Without further ado, we at present to you our list of the TOP 100 FANTASY BOOKS OF OUR CENTURY.


NOTE: The books are sorted alphabetically.













A Court of Thorns and Roses by Sarah J. Maas


A Crucible of Souls (Sorcery Ascendant Sequence) by Mitchell Hogan


A Dance of Cloaks (Shadowdance) by David Dalglish


A Darker Shade of Magic (Shades of Magic) by V. E. Schwab


A Natural History of Dragons (The Memoirs of Lady Trent #1), by Marie Brennan


A Threat of Shadows (The Keeper Chronicles) by J.A. Andrews


A Time of Dread (Of Blood and Bone) by John Gwynne


A Wizard's Forge (The Woern Saga) by A.M. Justice 


Across the Nightingale Floor (Tales of the Otori) by Lian Hearn


Age of Assassins (The Wounded Kingdom) by R.J. Barker


Air Awakens by Elise Kova


An Ember in the Ashes by Sabaa Tahir


Battle Mage by Peter Flannery


Beyond Redemption (Manifest Delusions) by Michael R. Fletcher


Black Stone Heart (The Obsidian Path) by Michael R. Fletcher


Blackwing (Raven's Mark) by Ed McDonald


Blood Song (Raven's Shadow) by Anthony Ryan


Chasing Graves by Ben Galley


Child of the Night Guild (Queen of Thieves) by Andy Peloquin


Children of Blood and Bone (Legacy of Orīsha) by Tomi Adeyemi


Circe by Madeline Miller


Cold Iron (Masters & Mages) by Miles Cameron


Darkmage (The Rhenwars Saga) by M.L. Spencer


Dragon's Trail (The Outworlders), by Joseph Malik


Eragon (The Inheritance Cycle) by Christopher Paolini


Dragon School: First Flight by Sarah K.L. Wilson


Fool's Assassin (The Fitz and the Fool) by Robin Hobb


Foundryside (The Founders) by Robert Jackson Bennett


Frey by Melissa Wright


Ghost Talkers by Mary Robinette Kowal


The Light of All That Falls (Licanius) by James Islington


Godblind (Godblind) by Anna Stephens


Half a King (Shattered Sea) by Joe Abercrombie


His Majesty's Dragon (Temeraire) by Naomi Novik


Hope and Red (The Empire of Storms) by Jon Skovron


Jade City (The Green Bone Saga) by Fonda Lee


Jonathan Strange & Mr Norrell, by Susanna Clarke


Kings of Paradise (Ash and Sand) by Richard Nell


Kings of the Wyld (The Band) by Nicholas Eames


Last Memoria by Rachel Emma Shaw


Malice (The Faithful and the Fallen) by John Gwynne


Miranda and Caliban by Jacqueline Carey


Moon Called (Mercy Thompson) by Patricia Briggs


Northern Wrath (The Hanged God) by Thilde Kold Holdt


Orconomics (The Dark Profit Saga, #1), by J. Zachary Pike


Paternus: Rise of Gods (The Paternus) by Dyrk Ashton


Penric's Demon (Penric and Desdemona), by Lois McMaster Bujold


Prince of Fools (The Red Queen’s War) by Mark Lawrence


Prince of Thorns (The Broken Empire) by Mark Lawrence


Promise of Blood (Powder Mage) by Brian McClellan


Red Sister (Book of the Ancestor) by Mark Lawrence


Senlin Ascends (The Books of Babel) by Josiah Bancroft


Six of Crows by Leigh Bardugo 


Skulduggery Pleasant by Derek Landy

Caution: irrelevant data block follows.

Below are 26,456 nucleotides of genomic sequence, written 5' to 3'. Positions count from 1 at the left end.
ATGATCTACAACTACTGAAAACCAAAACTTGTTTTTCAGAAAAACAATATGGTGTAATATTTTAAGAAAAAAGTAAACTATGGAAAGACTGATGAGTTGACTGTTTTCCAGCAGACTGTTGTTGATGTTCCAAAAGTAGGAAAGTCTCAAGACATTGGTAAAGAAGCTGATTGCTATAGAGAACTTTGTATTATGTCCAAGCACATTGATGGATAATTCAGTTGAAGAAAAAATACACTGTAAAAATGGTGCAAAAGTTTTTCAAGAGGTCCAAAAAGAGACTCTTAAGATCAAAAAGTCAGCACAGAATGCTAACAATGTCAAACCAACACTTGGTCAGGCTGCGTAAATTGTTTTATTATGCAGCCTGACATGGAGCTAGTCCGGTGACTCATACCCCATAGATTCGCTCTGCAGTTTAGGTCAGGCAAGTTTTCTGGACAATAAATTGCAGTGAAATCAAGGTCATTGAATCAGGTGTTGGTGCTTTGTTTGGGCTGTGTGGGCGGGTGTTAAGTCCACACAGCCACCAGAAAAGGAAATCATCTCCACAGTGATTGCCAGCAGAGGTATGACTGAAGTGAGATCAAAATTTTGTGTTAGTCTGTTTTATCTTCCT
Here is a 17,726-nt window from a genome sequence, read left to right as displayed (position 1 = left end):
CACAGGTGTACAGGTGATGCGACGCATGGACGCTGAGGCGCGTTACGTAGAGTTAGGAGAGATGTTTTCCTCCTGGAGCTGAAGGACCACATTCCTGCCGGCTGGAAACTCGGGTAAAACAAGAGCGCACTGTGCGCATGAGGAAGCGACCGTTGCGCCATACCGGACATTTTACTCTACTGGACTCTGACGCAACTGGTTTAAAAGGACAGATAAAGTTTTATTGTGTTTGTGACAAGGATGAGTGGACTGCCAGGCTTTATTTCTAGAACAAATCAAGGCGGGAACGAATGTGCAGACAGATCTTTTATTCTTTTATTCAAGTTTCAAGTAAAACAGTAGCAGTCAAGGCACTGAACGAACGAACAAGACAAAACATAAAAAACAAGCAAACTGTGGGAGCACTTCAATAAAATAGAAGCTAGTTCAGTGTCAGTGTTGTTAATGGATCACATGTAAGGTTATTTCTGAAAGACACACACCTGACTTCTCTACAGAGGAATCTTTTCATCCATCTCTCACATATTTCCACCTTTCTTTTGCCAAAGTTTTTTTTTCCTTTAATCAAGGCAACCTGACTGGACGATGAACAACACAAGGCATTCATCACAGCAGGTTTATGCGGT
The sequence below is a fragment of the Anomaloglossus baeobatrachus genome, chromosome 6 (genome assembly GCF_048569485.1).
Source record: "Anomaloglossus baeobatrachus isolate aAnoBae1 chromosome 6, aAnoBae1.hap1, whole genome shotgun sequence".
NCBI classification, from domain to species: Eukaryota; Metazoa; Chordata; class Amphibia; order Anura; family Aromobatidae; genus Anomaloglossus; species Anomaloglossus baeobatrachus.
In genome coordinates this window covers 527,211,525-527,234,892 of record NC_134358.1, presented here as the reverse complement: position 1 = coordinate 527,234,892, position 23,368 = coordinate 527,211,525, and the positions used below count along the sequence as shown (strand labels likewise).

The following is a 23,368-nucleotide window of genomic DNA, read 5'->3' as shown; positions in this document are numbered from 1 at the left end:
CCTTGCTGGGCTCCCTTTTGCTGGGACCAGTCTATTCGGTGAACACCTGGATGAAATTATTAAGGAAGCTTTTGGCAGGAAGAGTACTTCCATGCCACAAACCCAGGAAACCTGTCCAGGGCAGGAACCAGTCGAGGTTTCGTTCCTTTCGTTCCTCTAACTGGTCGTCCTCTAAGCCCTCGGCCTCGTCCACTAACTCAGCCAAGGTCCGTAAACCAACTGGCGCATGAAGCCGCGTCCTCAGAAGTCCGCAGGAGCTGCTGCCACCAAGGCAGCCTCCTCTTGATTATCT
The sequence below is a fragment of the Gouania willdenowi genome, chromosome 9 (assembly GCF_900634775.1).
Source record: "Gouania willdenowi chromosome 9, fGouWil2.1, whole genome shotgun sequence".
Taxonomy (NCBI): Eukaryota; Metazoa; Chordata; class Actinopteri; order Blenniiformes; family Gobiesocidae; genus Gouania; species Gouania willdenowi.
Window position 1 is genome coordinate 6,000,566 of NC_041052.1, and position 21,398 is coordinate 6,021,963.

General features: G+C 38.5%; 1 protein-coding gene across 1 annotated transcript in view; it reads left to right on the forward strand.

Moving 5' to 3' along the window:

The Bear and the Nightingale (Winternight) by Katherine Arden


The Black Prism (Lightbringer) by Brent Weeks


The Blade Itself (The First Law) by Joe Abercrombie


The Blood-Tainted Winter (The Song of the Ash Tree) by T.L. Greylock 


The City of Brass (The Daevabad Trilogy) by S.A. Chakraborty


The Court of Broken Knives (Empires of Dust) by Anna Smith Spark


The Crimson Queen (The Raveling) by Alec Hutson


The Darkness That Comes Before (The Prince of Nothing) by R. Scott Bakker


The Ember Blade (The Darkwater Legacy) by Chris Wooding


The Empress of Salt and Fortune (The Singing Hills Cycle) by Nghi Vo


The Fifth Season (The Broken Earth) by N.K. Jemisin


The Final Empire (Mistborn) by Brandon Sanderson


The Goblin Emperor by Katherine Addison


The Gods of Men by Barbara Kloss


The Grey Bastards (The Lot Lands) by Jonathan French


The Guns Above (Signal Airhship) by Robyn Bennis


The Gutter Prayer (Black Iron Legacy) by Gareth Hanrahan


The Heresy Within (The Ties that Bind) by Rob J. Hayes


The Killing Moon (Dreamblood) by N.K. Jemisin


The Left Hand of God by Paul Hoffman


The Lies of Locke Lamora (Gentleman Bastard) by Scott Lynch


The Name of the Wind (The Kingkiller Chronicle) by Patrick Rothfuss


The Night Circus by Erin Morgenstern


The Warded Man (Demon Cycle) by Peter V. Brett


The Poppy War by R. F. Kuang


The Priory of the Orange Tree by Samantha Shannon


The Ruin of Kings (A Chorus of Dragons) by Jenn Lyons


The Rules of Supervillainy (The Supervillainy Saga) by C.T. Phipps


The Song of Achilles by Madeline Miller


The Sword of Kaigen (Theonite) by M.L. Wang


The Traitor Baru Cormorant (The Masquerade) by Seth Dickinson


The Vagrant by Peter Newman


The Way of Kings (The Stormlight Archive) by Brandon Sanderson


The Way of Shadows (Night Angel) by Brent Weeks



The Winner's Curse (The Winner's Trilogy) by Marie Rutkoski



Theft of Swords (The Riyria Revelations) by Michael J. Sullivan



Trail of Lightning (The Sixth World) by Rebecca Roanhorse



Traitor's Blade (Greatcoats) by Sebastien de Castell



Trickster's Choice (Daughter of the Lioness) by Tamora Pierce



Under Heaven (Under Heaven) by Guy Gavriel Kay



Unsouled (Cradle) by Will Wight



Uprooted by Naomi Novik



Warbreaker by Brandon Sanderson



We Ride the Storm (The Reborn Empire) by Devin Madson



Where Oblivion Lives (Los Nefilim) by T. Frohock




Zeroes by Scott Westerfeld, Margo Lanagan, & Deborah Biancotti